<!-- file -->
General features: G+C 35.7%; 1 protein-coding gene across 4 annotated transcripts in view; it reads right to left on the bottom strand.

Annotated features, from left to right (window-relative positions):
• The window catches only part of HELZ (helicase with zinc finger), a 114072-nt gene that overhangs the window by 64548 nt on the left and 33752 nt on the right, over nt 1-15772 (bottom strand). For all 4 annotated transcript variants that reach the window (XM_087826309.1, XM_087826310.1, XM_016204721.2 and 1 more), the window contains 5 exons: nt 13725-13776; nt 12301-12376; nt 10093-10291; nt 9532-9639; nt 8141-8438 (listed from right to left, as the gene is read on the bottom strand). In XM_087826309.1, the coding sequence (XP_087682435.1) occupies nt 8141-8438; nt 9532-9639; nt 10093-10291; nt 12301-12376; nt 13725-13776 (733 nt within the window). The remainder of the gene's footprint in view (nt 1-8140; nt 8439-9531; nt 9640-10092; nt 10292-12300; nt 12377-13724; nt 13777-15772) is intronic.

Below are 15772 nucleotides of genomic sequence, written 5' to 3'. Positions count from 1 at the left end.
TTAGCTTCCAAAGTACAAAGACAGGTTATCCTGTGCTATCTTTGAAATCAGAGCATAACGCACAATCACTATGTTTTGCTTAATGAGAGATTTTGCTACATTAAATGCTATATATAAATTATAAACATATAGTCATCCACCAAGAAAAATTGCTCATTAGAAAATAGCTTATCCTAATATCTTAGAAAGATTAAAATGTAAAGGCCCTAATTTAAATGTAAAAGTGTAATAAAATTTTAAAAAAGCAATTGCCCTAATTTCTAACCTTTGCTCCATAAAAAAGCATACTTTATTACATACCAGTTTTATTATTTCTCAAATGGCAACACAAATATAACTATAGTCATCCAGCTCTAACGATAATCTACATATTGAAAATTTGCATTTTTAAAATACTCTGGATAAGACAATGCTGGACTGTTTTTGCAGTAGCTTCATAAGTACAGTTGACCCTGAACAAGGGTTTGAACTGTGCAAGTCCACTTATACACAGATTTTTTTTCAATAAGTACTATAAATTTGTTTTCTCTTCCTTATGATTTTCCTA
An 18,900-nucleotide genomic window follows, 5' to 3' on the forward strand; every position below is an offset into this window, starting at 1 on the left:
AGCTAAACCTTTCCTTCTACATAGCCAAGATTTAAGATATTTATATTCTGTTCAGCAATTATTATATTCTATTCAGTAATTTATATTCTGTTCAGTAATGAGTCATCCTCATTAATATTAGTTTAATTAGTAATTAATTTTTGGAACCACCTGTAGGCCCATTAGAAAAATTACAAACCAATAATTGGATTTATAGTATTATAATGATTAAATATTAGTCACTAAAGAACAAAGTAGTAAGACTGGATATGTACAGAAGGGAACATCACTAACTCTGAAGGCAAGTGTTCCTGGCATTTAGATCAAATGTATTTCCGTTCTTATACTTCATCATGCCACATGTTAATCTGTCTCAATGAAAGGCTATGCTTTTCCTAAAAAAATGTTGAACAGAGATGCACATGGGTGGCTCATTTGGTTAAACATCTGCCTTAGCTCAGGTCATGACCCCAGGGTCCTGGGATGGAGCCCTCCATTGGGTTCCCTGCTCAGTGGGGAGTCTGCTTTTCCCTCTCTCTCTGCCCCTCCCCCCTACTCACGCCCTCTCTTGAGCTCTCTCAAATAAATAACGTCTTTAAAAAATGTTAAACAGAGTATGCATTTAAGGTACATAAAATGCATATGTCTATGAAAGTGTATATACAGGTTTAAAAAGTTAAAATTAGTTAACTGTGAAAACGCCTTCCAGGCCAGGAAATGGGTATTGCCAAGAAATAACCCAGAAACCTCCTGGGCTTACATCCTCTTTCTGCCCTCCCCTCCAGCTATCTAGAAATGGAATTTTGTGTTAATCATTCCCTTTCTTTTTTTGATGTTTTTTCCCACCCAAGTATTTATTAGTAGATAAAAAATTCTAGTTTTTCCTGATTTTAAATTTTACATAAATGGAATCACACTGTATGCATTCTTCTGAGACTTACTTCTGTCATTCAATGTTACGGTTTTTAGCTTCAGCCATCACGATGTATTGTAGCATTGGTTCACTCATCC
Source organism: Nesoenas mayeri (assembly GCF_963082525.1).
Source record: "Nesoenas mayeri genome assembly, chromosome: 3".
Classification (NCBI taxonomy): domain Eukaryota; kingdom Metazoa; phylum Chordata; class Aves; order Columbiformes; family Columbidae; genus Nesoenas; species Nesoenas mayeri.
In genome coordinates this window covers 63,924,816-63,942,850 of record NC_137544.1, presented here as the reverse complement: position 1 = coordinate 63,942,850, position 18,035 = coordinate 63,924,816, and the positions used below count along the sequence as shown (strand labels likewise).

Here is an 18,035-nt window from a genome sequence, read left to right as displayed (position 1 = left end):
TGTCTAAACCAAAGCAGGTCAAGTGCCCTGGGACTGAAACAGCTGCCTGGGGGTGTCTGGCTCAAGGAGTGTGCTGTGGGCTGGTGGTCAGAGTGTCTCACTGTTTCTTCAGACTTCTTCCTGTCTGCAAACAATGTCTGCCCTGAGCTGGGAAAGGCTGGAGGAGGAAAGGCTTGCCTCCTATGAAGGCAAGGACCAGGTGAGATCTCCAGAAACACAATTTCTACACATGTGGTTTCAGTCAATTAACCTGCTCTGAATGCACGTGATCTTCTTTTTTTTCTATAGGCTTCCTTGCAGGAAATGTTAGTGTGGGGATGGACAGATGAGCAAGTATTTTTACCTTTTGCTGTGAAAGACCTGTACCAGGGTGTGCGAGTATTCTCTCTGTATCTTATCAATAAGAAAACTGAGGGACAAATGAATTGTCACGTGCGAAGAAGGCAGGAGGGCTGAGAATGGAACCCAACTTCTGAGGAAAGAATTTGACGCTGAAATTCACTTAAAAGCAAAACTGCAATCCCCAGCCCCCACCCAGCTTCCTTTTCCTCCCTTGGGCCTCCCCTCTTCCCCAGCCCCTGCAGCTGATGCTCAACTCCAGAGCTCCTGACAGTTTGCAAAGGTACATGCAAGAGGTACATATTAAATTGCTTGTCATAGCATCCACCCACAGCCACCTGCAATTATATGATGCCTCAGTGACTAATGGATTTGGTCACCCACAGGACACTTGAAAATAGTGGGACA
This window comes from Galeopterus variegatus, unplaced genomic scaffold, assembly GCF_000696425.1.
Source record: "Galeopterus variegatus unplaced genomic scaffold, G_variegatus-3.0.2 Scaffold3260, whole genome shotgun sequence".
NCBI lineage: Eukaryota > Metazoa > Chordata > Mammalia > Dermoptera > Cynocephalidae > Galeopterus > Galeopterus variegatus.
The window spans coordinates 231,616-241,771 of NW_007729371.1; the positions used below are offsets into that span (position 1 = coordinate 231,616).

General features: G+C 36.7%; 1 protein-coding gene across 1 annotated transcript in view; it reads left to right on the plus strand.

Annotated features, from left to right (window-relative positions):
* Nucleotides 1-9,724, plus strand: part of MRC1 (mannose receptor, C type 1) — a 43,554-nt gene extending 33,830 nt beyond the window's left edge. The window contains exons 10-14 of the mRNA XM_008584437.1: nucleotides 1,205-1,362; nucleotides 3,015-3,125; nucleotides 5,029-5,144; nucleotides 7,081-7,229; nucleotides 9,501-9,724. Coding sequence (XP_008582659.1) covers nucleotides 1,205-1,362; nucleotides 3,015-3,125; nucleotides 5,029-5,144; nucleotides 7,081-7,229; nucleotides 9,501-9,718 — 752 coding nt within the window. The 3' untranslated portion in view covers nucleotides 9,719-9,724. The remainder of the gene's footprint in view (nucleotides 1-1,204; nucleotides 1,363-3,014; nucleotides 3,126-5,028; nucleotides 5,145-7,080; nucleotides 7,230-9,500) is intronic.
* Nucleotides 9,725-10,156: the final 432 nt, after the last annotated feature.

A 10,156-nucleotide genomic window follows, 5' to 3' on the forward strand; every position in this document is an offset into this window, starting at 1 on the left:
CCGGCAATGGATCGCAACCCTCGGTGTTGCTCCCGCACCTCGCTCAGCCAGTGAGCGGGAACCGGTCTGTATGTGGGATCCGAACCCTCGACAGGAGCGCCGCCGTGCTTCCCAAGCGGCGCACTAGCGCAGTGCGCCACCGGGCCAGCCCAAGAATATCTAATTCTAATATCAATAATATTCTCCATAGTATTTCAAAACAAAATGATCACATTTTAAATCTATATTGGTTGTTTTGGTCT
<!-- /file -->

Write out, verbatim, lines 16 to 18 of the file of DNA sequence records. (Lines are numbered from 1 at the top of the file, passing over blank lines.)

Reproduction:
NCBI lineage: Eukaryota > Metazoa > Chordata > Mammalia > Dermoptera > Cynocephalidae > Galeopterus > Galeopterus variegatus.
The window spans coordinates 231,616-241,771 of NW_007729371.1; the positions used below are offsets into that span (position 1 = coordinate 231,616).

General features: G+C 36.7%; 1 protein-coding gene across 1 annotated transcript in view; it reads left to right on the plus strand.